Commentary by Dr. Whitesel: “Recently Outreach Magazine asked me and four colleagues who study evangelism and culture about how a church can raise it’s visibility in a community. I joined Tony Morgan, Len Sweet, Tom Bandy and Will Mancini in explaining how a church becomes “visible” in a community when it serves the needs in the community. (Consider subscribing to Outreach Magazine, one of the best sources for helping a church reach out). Click here to read the article: ARTICLE ©Whitesel Beyond Branding OUTREACH Mag
Commentary by Dr. Whitesel: “I recently spoke at a conference in Orlando, and described John Wesley’s conversion this way: Wesley decided that rather than live a fair-weather, ‘summer region’ … he was now: all in. Afterwords two pastors told me they had recently preached sermon series on the theme ‘all in,’ and wished they had known this about Wesley. To help pastors preach such sermons, here is my colleague’s analysis of Wesley’s Oxford sermon, where Wesley explains to his colleagues that though he was once an Oxford student and instructor, he was really only “almost” a Christian. Now Wesley realizes an ‘almost Christian’ (or what some today call a ‘cultural Christian’) is insufficient to attain eternal life, but an ‘all together Christian’ (or as might be described in modern language as being all in) is what God expects.”
The Almost Christian by John Wesley, Oxford, 1741 (click link for entire sermon)
Analysis by Ken Schenck Ph.D., Wesley Seminary, 2/12/15.
This is a masterful little sermon. Wesley preached it at Oxford in 1741. It is masterful for the way it fits its context and for the way it builds its rhetoric.
The text is incredibly clever, Herod tells this to Paul in Acts 26, that Paul almost convinces him to be a Christian.
What Wesley does is he describes a very religious person, a very pious person. Indeed, he is describing himself as a “methodist” in the Holy Club when we was at Oxford before. How wonderful if we had lots of people in our churches who were “almost Christian” like he describes!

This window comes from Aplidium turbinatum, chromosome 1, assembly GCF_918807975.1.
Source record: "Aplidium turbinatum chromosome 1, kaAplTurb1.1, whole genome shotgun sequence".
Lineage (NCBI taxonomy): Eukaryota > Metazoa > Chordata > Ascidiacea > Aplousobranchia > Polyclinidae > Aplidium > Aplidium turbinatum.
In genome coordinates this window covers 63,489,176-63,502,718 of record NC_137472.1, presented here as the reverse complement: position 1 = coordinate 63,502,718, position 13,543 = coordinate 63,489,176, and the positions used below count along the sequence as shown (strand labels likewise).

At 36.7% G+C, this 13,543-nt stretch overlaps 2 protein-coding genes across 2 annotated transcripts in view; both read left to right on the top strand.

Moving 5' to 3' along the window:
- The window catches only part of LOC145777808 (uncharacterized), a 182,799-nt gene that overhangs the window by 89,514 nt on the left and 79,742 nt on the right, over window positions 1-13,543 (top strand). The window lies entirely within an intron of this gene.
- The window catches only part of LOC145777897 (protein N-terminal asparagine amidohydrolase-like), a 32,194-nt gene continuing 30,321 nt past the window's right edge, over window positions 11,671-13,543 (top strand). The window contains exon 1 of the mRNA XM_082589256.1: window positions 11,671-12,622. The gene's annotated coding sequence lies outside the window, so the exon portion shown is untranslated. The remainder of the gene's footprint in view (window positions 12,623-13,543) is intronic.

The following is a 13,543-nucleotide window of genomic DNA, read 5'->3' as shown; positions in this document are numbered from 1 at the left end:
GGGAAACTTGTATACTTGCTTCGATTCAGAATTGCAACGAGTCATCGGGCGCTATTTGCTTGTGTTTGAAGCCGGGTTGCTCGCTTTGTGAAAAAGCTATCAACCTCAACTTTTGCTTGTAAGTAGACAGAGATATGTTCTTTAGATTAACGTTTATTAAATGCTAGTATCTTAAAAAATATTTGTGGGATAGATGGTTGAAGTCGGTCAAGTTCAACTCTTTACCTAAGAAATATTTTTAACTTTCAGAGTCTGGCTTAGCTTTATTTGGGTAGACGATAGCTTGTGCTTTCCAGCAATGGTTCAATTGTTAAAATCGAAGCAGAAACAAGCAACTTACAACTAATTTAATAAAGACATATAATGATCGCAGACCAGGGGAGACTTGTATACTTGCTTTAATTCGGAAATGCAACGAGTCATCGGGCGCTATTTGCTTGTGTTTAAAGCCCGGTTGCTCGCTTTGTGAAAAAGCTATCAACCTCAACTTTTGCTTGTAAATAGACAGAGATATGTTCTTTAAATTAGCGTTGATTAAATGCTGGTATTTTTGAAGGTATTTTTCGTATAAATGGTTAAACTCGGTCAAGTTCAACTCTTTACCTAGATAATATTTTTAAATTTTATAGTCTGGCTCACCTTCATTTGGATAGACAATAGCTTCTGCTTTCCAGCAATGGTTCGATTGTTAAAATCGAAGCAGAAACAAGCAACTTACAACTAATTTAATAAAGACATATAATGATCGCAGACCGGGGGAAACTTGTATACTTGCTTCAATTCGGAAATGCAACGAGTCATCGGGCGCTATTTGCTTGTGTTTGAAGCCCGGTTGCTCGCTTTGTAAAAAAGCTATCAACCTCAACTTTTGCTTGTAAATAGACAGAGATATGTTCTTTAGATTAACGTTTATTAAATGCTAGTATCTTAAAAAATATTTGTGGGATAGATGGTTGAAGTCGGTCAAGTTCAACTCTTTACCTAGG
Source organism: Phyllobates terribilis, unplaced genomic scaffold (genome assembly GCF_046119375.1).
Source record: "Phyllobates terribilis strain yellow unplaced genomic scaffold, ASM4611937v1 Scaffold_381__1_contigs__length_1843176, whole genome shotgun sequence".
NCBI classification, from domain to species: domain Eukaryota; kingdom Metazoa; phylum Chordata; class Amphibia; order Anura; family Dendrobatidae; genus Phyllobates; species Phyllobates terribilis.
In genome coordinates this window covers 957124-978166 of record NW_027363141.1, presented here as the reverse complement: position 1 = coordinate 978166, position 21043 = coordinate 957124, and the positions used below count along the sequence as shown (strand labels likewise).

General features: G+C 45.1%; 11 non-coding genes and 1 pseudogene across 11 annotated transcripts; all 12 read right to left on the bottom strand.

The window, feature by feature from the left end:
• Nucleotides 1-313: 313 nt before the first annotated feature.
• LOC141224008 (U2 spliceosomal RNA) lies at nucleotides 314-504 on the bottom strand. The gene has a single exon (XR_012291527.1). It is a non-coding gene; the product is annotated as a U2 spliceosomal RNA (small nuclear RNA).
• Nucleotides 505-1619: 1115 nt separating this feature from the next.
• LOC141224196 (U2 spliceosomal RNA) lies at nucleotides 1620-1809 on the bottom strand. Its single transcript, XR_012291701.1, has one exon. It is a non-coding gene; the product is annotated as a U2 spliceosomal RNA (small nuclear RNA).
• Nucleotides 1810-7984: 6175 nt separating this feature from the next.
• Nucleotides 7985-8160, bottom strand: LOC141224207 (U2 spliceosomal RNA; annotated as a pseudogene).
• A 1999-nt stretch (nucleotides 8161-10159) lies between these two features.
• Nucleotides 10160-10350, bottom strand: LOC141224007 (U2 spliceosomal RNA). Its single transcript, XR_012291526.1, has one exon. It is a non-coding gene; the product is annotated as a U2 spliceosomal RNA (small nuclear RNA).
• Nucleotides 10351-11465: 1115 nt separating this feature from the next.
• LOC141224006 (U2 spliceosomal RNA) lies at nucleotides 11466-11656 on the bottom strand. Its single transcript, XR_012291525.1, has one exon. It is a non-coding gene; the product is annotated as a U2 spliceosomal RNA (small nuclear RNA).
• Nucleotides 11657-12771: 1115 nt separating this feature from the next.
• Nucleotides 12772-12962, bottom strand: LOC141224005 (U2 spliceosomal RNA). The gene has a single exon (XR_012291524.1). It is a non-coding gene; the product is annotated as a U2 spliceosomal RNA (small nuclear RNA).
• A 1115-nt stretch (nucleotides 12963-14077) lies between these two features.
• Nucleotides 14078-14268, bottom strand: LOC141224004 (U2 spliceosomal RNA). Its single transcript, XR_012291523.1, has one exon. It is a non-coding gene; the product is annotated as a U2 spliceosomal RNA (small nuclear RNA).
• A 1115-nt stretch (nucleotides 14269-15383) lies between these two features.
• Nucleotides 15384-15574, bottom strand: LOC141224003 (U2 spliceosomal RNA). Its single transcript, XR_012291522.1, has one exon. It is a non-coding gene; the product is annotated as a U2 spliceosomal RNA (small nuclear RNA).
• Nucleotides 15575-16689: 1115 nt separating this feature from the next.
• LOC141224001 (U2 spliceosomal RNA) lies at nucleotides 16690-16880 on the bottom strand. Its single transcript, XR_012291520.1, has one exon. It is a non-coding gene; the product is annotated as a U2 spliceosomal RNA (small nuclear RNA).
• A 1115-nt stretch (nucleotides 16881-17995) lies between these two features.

He builds to the “altogether Christian.” This is the person who loves God and neighbor truly. And at the climax of the letter he gets to the main point. This is the person who is justified by faith.
I wonder if today we should almost preach the sermon backward, since we have plenty who are justified but are hardly as dedicated as the almost Christian he describes.
Read more at … http://nblo.gs/13gSqQ
JANUARY 2, 2014
NASHVILLE, Tenn. — Canadian churchgoers believe they know how to explain their faith in Jesus to other people. But they seldom do it, according to a survey of Canadian Protestants.
The survey from Nashville-based LifeWay Research found that more than half (58 percent) of churchgoers feel comfortable in effectively sharing their faith.
But most (78 percent) have not shared that faith with anyone over the past 6 months. And more than half (59 percent) say they haven’t invited anyone to church in that same time frame.
“A quite contrary objection is made: ‘If a man cannot be saved by all that he can do, this will drive men to despair.’ True, to despair of being saved by their own works, their own merits, or righteousness. And so it ought; for none can trust in the merits of Christ, till he has utterly renounced his own.”
John Wesley, from his sermon “Salvation by Faith” which he preached shortly after his conversion to the students and faculty of Oxford University in St. Mary’s Church, Oxford. Read the entire sermon athttp://wesley.nnu.edu/john-wesley/the-sermons-of-john-wesley-1872-edition/sermon-1-salvation-by-faith/
“So that he who is thus justified, or saved by faith, is indeed born again. He is born again of the Spirit unto a new life, which ‘is hid with Christ in God’.”
John Wesley, from his sermon “Salvation by Faith” which he preached shortly after his conversion to the students and faculty of Oxford University in St. Mary’s Church, Oxford. Read the entire sermon at http://wesley.nnu.edu/john-wesley/the-sermons-of-john-wesley-1872-edition/sermon-1-salvation-by-faith/
Was Paul Converted? NT Wright on the “Conversion” of Paul
“The standard reading of the apostle Paul’s life is the story of conversion, and at work in that story is religion and hence of Paul ‘finding religion’ or ‘leaving religion for faith.’ In the altogether exciting 15th chp of NT Wright’s Paul and the Faithfulness of God, Wright pitches his tent in a way that he gets a good angle on this very topic (though I shall suggest another angle might provoke a more refined perspective on the question if Paul was a convert).
He sees three definitions often at work: (1) those who see Paul abandoning one religion (Judaism) for another (Christianity) — which is not how Paul saw it; (2) an inner renewal on the part of those who had no faith — again not the best way to see Paul; and (3) the move from ‘religion’ (externality kind of thing) to “faith” (inner reality). Again, NT Wright says this too is not how Paul saw things. He says more about this third view, because he’s right in saying this is the core orientation in the ‘old’ perspective on Paul…”